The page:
“Politics was not my favorite topic on poetry stops—or in life.” Those are surprising words coming from musician/poet Gil Scott-Heron, who is best known, and widely revered, for brilliant, politically radical spoken-word pieces like “Whitey on the Moon” and “The Revolution Will Not be Televised.” But as Scott-Heron, who died in 2011, explains in his posthumously published memoir, The Last Holiday, anyone “alive on the planet earth and Black” in the late twentieth century “got the short end of every stick except the nightstick, and there was damn near no way you could not have political pressure on you and therefore have political opinions.” Thus, Scott-Heron—a natural poet who had a keen writer’s eye even in boyhood—became both an activist and an artist as he used his gifts to report what he saw in a life that took him from segregated Jackson, Tennessee, in the 1950s to a permanent place in the pop culture pantheon.
Scott-Heron’s recollections of his early years in Jackson, where he was taken as a toddler to live with his grandmother in the wake of his parents’ split, depict a remarkably cohesive and close-knit community. The South Jackson neighborhood where he lived, he says, “felt like a town full of parents and grandparents,” and Lily Scott, a highly respected figure who had a reputation for being defiant in the face of segregation and white privilege, doted on her grandson. “Words have been important to me for as long as I can remember,” Scott-Heron writes, and his grandmother nurtured that love of words, teaching him to read at the age of four, using comics, the Bible, and The Chicago Defender, a venerable African-American weekly. Scott-Heron recalls this period of his life in vivid, often lyrical terms that suggest his artist’s sensibility developed early. Describing the dilapidated Catholic school he attended, he writes of “nun-women in dust-dragging black” and “shadow-cloaked hallways filled with an eternity of God-fearing intimidation.”
Lily Scott died when Scott-Heron was eleven, and he went to live in New York City with his mother. The move ultimately set the course of his life, introducing him to a larger world than small-town Jackson and putting him in the way of an education that fostered his talents. He landed a scholarship to The Fieldston School, a prestigious prep school that counts renowned photographer Diane Arbus and her brother, U.S. Poet Laureate Howard Nemerov, among its alumni. Scott-Heron regarded Fieldston as a sort of alien but benign territory where he was neither shunned nor embraced, but his recollections of the place are characteristically wry and lively. He engaged in a protracted war of wills with a teacher over his playing of an off-limits piano, and his account of the meeting between his mother and the school’s disciplinary committee is a crosscultural showdown that reveals just where Scott-Heron got his verbal firepower and his remarkable personal presence.
During his college years at Lincoln University in Pennsylvania, Scott-Heron came into his own both as a writer and a musician. Through a remarkable combination of confidence and good luck he managed to get his first novel, The Vulture, published, and he began writing songs and playing with different groups around New York City. In 1970, after leaving Lincoln, he recorded the spoken-word album, Small Talk at 125th and Lenox, which contained both “The Revolution Will Not Be Televised” and “Whitey on the Moon.” Scott-Heron would go on to earn a master’s degree in creative writing from Johns Hopkins University and publish another novel, The Nigger Factory, but his work as a writer never gathered the momentum of his musical career, which focused on a combination of soul-inflected jazz and spoken-word performance. He ultimately recorded more than a dozen albums and received a posthumous Grammy Lifetime Achievement Award in 2012.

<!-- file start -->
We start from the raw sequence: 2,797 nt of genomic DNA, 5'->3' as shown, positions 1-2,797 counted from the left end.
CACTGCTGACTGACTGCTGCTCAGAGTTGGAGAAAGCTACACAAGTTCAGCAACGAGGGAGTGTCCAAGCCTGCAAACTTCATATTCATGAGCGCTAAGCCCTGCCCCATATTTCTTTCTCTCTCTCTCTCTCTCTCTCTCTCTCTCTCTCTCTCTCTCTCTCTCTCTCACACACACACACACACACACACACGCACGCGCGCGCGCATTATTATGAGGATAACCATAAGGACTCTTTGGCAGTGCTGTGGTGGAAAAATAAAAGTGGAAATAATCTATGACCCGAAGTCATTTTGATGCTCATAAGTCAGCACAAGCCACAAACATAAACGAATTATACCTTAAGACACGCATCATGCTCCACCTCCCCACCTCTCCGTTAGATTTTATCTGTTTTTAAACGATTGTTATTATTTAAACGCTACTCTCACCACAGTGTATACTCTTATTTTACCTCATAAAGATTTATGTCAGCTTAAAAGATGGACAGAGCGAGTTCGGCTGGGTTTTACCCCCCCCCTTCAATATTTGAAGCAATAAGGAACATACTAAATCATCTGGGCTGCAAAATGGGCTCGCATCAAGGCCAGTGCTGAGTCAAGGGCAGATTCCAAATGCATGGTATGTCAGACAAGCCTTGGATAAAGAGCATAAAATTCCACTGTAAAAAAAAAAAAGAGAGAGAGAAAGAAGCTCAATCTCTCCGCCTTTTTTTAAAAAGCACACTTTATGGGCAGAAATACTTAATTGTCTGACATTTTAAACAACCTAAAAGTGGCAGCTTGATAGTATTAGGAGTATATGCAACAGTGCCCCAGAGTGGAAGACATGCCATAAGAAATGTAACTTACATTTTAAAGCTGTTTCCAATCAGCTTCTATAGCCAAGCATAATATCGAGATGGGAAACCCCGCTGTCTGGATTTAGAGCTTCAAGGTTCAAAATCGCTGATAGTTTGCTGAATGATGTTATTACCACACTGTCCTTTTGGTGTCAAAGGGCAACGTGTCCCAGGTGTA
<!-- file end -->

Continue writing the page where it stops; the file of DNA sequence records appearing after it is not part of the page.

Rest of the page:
The second half of The Last Holiday is largely devoted to Stevie Wonder’s Hotter Than July tour (1980-81), in which Scott-Heron was a featured performer. Wonder used the tour to promote legislation that established the Martin Luther King Jr. holiday. According to his publishers, giving Stevie Wonder proper credit for his role in making the holiday a reality was Scott-Heron’s primary motivation in writing a memoir, but unfortunately he died before he was able to realize his purpose fully. In contrast to the first part of the book, the writing about the tour is less polished, often repetitive or disjointed. The story gets told, if somewhat confusingly, and while Scott-Heron’s stylistic flair is not absent, the whole section has an aura of editorial rescue about it. The finest passages in the later part of the book come when Scott-Heron returns to his own life, and particularly when he writes about the death of his mother. Walking around her empty apartment, he recalls her criticisms, which “left no visible bruise but smuggled a bone-deep ache,” and then has a poignant realization: “There was no one I could be close to now.”
The Last Holiday has so many flashes of brilliance and provides such a vivid, intimate glimpse into the mind of Gil Scott-Heron that it is sad to think of the book it might have been if he had survived to complete it. As it stands, it reads like a flawed first run-through of one of his great performance pieces: not quite what he, or we, might want it to be, but nevertheless moving and worthy, with an unmistakable touch of genius.